Political Orientation Predicts Credulity Regarding Putative Hazards
- Author(s): Fessler, Daniel M.T.;
- Pisor, Anne C.;
- Holbrook, Colin
- et al.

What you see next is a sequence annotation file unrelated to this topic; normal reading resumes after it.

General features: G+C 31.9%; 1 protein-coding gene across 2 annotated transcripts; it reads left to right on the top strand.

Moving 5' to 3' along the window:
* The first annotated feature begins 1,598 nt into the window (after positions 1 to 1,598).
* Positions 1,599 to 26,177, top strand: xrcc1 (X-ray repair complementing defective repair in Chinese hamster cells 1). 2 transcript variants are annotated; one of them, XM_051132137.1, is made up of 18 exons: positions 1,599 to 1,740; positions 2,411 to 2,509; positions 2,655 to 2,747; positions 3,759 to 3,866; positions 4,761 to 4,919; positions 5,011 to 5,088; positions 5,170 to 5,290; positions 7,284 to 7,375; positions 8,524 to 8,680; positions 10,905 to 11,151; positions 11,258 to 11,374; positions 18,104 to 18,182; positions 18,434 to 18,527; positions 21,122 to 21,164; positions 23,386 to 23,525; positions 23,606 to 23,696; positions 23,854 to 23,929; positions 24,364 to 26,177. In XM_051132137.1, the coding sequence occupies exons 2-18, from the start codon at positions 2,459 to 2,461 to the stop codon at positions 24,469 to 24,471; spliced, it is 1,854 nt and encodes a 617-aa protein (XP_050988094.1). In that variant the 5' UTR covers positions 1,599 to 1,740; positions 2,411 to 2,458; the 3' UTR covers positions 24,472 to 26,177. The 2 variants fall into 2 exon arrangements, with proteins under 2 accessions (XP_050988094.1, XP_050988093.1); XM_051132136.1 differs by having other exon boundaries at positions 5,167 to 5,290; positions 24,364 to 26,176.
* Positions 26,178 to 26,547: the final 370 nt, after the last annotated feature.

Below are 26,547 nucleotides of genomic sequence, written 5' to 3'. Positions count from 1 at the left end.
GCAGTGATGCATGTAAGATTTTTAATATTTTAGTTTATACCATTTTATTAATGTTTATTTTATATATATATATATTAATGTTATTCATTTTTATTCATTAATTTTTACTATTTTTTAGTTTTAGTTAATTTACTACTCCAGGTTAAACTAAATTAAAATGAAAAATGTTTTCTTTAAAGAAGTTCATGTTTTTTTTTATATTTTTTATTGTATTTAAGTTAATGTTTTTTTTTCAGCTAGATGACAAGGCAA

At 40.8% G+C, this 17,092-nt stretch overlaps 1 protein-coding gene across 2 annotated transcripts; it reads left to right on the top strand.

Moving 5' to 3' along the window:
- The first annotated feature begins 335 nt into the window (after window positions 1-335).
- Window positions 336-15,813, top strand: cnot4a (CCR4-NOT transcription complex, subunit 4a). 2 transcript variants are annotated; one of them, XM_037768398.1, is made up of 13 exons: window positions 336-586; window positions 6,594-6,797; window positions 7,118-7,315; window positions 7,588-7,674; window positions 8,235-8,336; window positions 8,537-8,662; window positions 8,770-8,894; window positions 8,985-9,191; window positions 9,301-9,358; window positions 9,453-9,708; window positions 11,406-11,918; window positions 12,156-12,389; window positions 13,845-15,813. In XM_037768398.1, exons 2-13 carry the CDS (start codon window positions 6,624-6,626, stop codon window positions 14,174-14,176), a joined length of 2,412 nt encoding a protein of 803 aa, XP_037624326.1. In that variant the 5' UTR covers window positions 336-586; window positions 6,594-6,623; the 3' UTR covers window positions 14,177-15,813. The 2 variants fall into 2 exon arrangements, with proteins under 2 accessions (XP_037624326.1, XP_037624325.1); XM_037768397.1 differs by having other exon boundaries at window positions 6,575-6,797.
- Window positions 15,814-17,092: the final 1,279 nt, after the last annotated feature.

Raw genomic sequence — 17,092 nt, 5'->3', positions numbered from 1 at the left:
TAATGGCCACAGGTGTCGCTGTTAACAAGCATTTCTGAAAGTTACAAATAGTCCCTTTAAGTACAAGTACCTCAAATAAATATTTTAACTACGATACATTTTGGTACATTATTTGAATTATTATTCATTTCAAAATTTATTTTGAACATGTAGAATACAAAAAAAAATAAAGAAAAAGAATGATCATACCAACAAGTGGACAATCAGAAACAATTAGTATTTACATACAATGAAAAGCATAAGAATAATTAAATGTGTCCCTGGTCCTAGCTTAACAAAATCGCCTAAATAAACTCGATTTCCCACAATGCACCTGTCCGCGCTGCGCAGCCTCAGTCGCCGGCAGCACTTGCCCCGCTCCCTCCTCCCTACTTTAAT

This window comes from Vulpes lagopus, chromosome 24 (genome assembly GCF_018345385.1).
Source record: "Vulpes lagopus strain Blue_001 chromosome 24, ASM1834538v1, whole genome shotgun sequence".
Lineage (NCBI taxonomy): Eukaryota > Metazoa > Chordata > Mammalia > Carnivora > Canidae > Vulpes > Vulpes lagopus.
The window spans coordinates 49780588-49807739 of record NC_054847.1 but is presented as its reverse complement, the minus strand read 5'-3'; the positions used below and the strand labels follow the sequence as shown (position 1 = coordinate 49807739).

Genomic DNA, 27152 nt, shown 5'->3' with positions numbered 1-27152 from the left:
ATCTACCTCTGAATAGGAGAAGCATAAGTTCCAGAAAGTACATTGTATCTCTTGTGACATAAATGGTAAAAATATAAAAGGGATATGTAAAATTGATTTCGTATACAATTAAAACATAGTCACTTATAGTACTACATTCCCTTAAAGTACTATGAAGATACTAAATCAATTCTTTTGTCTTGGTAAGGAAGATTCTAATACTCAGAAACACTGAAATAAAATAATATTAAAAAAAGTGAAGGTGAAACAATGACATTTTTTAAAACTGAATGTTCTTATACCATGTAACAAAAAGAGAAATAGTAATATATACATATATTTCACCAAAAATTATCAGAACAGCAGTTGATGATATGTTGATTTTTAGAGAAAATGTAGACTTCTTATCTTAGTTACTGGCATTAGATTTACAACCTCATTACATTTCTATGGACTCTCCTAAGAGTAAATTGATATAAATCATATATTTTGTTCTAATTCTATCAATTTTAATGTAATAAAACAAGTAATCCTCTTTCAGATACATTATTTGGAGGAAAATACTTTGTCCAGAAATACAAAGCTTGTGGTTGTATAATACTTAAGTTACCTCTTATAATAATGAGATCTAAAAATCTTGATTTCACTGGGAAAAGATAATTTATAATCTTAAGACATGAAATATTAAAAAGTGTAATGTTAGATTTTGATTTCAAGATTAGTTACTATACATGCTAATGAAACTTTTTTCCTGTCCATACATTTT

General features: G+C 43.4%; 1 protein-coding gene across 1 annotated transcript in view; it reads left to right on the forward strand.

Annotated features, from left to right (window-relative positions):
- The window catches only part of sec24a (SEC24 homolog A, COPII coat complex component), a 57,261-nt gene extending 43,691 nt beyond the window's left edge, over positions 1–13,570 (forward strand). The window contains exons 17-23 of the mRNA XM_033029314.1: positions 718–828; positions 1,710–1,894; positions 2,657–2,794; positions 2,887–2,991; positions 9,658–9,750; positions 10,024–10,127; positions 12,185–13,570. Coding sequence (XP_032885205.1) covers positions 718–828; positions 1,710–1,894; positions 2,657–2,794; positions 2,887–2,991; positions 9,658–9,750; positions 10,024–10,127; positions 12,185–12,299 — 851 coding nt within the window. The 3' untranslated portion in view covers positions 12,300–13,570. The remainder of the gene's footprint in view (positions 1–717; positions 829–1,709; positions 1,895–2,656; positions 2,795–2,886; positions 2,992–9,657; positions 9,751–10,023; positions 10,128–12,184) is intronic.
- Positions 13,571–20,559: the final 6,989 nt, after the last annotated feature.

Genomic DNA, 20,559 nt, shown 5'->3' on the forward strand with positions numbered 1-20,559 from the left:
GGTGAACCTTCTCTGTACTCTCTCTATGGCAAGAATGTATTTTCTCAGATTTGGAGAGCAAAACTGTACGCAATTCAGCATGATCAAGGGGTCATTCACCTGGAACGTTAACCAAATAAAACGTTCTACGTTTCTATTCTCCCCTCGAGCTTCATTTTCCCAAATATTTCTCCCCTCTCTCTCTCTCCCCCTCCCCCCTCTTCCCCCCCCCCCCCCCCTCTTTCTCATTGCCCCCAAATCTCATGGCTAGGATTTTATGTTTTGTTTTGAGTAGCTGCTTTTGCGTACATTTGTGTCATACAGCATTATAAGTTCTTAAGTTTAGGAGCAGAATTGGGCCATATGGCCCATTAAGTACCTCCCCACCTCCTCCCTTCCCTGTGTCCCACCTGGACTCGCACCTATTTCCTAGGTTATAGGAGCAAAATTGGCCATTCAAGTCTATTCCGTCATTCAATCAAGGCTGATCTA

To benefit from information provided by others, people must be somewhat credulous. However, credulity entails risks. The optimal level of credulity depends on the relative costs of believing misinformation versus failing to attend to accurate information. When information concerns hazards, erroneous incredulity is often more costly than erroneous credulity, as disregarding accurate warnings is more harmful than adopting unnecessary precautions. Because no equivalent asymmetry characterizes information concerning benefits, people should generally be more credulous of hazard information than of benefit information. This adaptive negatively-biased credulity is linked to negativity bias in general, and is more prominent among those who believe the world to be dangerous. Because both threat sensitivity and dangerous-world beliefs differ between conservatives and liberals, we predicted that conservatism would positively correlate with negatively-biased credulity. Two online studies of Americans support this prediction, potentially illuminating the impact of politicians’ alarmist claims on different portions of the electorate.